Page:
3 Tips to Proper Cash Management for Small Businesses

For most Small Businesses, cash is the most important component in their financial statements due to the fact that most profits are received in cash (checks, electronic debits or actual dollar bills), and almost all expenses are disbursed as cash (checks, electronic transfers or actual dollar bills). Therefore, proper management is very essential to a small business survival. When the budget is poorly managed, the small businesses may be lost in ruins; but if cash is skillfully and knowledgeably managed, small businesses can continue to develop and further expand.

Do to our experience dealing with small business owners, I came up with this list of the three most important components of cash flow a Small Business needs to keep an eye on:

Planning & Budgeting

During this phase, a small company should be able to prepare its budget. A cash budget would include expected from desired sales and loans and cash allocated for anticipated expenses for the next business cycle (also known as Accounting Period or Fiscal Year). To have a sound budget, the manager’s plan should be to have more cash sales than cash expenses by the end of the year.


The Implementation phase is actually the year of operations, this is the phase wherein all planned activities and planned budgets are put into action. During this phase, a small company must be able to work within the previously set cash standards or budgets. A good cash management would result to more actual cash sales and lesser actual expenses than the planned budget.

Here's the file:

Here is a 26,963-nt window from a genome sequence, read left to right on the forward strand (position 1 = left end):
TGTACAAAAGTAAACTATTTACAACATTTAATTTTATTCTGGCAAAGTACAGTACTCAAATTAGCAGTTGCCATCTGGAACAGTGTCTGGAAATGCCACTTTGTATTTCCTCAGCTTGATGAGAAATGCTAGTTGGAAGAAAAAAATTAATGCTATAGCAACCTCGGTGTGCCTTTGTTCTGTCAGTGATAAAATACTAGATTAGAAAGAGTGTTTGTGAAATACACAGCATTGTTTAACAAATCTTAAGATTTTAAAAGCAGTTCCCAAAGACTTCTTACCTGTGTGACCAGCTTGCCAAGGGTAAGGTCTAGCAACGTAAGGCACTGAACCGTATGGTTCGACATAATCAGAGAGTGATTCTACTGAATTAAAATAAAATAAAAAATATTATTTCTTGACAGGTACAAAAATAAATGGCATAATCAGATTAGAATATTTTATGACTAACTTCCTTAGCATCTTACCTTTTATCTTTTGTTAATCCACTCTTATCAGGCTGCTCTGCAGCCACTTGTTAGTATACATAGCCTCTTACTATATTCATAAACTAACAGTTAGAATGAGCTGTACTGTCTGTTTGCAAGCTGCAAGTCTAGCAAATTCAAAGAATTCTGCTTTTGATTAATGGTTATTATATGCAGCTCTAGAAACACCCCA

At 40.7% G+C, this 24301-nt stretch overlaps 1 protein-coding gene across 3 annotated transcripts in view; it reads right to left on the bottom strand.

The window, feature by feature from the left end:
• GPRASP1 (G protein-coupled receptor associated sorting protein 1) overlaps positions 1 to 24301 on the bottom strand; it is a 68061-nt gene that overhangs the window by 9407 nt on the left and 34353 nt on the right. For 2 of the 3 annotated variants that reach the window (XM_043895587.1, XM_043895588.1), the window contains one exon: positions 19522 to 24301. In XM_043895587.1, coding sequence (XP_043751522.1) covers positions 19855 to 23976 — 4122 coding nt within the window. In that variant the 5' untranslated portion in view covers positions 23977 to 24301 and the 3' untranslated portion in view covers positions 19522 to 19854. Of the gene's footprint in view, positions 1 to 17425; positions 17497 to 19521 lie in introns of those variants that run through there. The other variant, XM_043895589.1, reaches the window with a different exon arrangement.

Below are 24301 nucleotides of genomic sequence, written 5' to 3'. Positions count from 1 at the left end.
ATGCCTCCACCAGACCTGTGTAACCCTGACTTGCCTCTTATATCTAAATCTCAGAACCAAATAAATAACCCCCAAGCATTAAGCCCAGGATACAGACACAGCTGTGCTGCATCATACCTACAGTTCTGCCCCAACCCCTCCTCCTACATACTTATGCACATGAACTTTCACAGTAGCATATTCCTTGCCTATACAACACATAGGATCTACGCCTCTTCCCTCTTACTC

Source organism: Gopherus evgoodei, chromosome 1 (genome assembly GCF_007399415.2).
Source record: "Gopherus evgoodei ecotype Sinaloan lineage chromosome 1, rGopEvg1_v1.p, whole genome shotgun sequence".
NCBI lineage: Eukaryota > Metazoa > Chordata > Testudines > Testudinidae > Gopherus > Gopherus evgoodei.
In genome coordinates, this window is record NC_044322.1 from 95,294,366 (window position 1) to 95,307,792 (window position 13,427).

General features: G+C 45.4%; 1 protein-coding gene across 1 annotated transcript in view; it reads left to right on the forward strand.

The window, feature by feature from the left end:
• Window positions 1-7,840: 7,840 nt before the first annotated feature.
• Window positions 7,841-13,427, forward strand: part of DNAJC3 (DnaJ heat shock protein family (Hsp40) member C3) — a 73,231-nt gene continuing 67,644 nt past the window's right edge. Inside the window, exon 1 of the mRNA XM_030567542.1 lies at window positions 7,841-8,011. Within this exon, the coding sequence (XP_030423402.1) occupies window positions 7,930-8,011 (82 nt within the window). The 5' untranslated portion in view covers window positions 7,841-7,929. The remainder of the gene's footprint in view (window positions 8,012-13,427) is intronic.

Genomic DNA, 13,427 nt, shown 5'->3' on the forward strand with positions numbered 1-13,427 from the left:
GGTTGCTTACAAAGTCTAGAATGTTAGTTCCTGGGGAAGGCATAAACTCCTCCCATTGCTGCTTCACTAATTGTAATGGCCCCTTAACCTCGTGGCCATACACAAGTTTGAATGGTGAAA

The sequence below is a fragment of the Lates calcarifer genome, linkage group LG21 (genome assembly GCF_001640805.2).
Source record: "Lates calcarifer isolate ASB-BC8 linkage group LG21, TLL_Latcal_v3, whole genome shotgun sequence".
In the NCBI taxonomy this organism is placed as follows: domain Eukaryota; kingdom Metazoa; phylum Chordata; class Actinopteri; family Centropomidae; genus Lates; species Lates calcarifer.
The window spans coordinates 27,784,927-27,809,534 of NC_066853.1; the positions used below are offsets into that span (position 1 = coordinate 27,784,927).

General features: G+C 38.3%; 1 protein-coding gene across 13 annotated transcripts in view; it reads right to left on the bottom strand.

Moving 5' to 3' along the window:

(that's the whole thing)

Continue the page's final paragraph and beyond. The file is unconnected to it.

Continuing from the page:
Nonetheless, all the transactions held within a company must be evaluated regularly in order to achieve or improve proper management and a cash flow statement must be prepared. The flow statement is a summary of the actual cash receipts and expenses of the company classified into three categories (Cash from Operations, Financing and Investing Activities). In evaluating whether the company has a good management, the flow statement should yield to a positive amount. By performing this Flow Statement analysis in combination with a comparison of Operation Budget vs Actual Income and Expenses the average small business owner must have an idea of how well his company Cash flow is been managed and possible areas to improve.

To sum it all up, after the company’s planning, implementation and review of the actual results vs budgets, having a positive flow would not necessarily mean that your company has been applying the best cash management policies. A company should further evaluate whether their company has been holding too much cash. When a business is having a large amount of cash, the managers should consider planning and devoting some cash in other investments that could get a better return to you as the business owner.

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